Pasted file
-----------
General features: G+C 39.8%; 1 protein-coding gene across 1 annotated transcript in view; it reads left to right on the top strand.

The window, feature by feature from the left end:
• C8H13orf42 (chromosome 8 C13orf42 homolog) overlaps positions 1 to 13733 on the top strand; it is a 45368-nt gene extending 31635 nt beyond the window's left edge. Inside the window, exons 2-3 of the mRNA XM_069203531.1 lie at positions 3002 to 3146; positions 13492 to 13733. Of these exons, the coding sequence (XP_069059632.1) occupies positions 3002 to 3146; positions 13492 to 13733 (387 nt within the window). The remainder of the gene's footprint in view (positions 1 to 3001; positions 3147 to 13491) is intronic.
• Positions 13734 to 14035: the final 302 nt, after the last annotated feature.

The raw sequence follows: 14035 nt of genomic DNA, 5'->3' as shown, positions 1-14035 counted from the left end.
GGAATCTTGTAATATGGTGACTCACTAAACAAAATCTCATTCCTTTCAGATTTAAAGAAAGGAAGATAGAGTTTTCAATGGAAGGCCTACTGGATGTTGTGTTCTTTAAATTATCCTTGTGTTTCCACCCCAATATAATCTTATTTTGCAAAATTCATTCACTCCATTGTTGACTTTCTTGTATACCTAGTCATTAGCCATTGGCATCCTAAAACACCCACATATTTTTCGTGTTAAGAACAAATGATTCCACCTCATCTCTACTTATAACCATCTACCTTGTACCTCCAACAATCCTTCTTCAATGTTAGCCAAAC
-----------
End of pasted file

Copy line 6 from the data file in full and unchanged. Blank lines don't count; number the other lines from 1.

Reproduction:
GGAATCTTGTAATATGGTGACTCACTAAACAAAATCTCATTCCTTTCAGATTTAAAGAAAGGAAGATAGAGTTTTCAATGGAAGGCCTACTGGATGTTGTGTTCTTTAAATTATCCTTGTGTTTCCACCCCAATATAATCTTATTTTGCAAAATTCATTCACTCCATTGTTGACTTTCTTGTATACCTAGTCATTAGCCATTGGCATCCTAAAACACCCACATATTTTTCGTGTTAAGAACAAATGATTCCACCTCATCTCTACTTATAACCATCTACCTTGTACCTCCAACAATCCTTCTTCAATGTTAGCCAAAC